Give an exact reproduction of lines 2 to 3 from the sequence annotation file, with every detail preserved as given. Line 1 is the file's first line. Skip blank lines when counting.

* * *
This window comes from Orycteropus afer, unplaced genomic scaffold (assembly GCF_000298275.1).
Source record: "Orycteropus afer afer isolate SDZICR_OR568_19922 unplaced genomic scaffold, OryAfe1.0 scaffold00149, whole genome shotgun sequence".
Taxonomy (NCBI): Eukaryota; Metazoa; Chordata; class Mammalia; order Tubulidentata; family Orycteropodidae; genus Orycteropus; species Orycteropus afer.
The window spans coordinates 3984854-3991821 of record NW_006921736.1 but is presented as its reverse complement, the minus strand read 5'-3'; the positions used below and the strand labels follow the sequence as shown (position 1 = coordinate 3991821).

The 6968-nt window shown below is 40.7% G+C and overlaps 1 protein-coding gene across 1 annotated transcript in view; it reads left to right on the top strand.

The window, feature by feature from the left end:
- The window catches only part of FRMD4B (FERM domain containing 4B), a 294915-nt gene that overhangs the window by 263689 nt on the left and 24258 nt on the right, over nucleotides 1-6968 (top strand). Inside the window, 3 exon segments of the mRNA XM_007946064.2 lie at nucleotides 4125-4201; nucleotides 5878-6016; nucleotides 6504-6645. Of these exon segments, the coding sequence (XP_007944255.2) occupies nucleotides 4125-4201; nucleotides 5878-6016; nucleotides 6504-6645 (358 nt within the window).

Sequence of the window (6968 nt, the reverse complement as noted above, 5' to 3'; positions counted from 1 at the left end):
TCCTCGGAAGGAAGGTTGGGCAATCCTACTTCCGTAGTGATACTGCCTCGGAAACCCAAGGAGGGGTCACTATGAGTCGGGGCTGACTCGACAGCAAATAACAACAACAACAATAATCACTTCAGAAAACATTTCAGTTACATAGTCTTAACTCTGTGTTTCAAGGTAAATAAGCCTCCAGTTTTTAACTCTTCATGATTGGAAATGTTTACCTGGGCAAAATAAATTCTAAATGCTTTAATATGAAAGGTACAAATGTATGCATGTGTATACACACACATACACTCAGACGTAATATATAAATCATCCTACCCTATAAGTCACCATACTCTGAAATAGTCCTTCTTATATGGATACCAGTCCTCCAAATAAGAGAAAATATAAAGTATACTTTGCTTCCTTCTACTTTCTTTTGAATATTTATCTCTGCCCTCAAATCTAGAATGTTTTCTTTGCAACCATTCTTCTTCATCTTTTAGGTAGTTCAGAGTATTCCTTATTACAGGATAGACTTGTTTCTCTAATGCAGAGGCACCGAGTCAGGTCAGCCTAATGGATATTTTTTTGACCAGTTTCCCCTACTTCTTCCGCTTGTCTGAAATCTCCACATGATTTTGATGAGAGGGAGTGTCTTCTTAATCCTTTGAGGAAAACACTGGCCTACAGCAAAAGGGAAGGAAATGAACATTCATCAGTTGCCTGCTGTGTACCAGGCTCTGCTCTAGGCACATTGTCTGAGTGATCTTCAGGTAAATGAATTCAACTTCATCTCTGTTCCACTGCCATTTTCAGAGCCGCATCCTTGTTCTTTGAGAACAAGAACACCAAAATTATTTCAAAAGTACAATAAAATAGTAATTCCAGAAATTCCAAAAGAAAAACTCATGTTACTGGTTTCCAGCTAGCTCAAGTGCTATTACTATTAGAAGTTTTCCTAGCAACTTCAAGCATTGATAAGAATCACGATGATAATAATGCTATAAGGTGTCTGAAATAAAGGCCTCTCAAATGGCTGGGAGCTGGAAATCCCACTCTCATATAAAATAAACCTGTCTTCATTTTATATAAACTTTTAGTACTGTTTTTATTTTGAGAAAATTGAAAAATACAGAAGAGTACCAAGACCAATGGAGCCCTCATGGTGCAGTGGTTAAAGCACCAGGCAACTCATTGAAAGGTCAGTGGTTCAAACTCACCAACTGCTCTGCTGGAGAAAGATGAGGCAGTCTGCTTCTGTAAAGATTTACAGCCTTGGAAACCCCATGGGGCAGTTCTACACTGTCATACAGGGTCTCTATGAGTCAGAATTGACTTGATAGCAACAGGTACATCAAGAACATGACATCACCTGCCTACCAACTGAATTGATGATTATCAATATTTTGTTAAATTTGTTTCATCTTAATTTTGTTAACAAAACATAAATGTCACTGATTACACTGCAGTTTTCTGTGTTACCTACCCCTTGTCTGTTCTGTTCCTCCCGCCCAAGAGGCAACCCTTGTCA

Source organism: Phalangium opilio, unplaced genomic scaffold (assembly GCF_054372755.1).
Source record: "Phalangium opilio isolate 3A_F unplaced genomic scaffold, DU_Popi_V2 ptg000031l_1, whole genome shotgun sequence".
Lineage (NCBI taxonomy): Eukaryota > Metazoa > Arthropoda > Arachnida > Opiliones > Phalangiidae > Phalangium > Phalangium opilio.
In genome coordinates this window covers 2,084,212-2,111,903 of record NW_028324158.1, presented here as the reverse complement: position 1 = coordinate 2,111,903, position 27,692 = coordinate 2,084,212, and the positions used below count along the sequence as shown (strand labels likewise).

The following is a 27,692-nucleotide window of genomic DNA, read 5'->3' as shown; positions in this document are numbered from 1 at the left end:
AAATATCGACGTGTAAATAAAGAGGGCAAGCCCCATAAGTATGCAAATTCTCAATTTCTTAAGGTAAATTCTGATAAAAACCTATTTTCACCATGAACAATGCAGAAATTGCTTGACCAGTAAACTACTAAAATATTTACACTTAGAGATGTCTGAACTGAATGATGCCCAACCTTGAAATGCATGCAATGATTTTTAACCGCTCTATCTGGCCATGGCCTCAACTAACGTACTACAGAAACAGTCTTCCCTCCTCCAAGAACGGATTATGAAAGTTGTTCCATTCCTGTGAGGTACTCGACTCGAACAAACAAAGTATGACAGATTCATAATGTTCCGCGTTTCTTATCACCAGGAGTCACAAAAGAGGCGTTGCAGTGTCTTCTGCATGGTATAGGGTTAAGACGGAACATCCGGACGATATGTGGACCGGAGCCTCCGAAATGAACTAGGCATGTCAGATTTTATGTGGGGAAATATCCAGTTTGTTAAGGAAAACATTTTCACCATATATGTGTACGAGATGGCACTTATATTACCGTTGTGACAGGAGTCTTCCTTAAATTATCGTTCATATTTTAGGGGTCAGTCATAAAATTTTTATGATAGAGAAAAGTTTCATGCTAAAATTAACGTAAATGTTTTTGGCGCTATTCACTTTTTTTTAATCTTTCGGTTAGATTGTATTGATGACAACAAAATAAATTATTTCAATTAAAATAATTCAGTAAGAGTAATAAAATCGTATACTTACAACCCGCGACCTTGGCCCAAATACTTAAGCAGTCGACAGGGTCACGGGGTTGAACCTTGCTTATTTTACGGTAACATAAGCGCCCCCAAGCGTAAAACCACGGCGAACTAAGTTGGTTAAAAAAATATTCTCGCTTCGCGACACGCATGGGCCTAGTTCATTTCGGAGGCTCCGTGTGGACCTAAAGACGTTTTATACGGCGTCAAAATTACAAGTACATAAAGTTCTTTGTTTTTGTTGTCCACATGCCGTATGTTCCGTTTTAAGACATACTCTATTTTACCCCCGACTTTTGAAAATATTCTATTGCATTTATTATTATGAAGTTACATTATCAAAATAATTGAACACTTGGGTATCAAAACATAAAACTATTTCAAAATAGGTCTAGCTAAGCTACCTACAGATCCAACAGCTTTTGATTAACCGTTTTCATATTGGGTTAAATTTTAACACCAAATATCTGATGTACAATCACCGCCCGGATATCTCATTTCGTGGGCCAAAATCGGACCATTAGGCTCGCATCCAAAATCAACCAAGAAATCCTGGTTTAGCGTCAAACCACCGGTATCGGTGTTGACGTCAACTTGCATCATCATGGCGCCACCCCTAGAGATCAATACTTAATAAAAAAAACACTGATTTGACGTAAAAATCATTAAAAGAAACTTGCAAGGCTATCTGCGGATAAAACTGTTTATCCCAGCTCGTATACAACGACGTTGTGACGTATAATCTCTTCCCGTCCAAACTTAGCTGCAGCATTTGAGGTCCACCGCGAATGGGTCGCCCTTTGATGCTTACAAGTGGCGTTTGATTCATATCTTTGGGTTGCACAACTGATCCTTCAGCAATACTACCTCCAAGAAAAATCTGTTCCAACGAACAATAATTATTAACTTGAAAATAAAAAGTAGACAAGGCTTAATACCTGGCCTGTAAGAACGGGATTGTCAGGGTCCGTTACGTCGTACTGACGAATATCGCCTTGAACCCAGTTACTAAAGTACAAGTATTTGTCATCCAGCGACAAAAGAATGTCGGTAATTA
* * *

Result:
Source record: "Orycteropus afer afer isolate SDZICR_OR568_19922 unplaced genomic scaffold, OryAfe1.0 scaffold00149, whole genome shotgun sequence".
Taxonomy (NCBI): Eukaryota; Metazoa; Chordata; class Mammalia; order Tubulidentata; family Orycteropodidae; genus Orycteropus; species Orycteropus afer.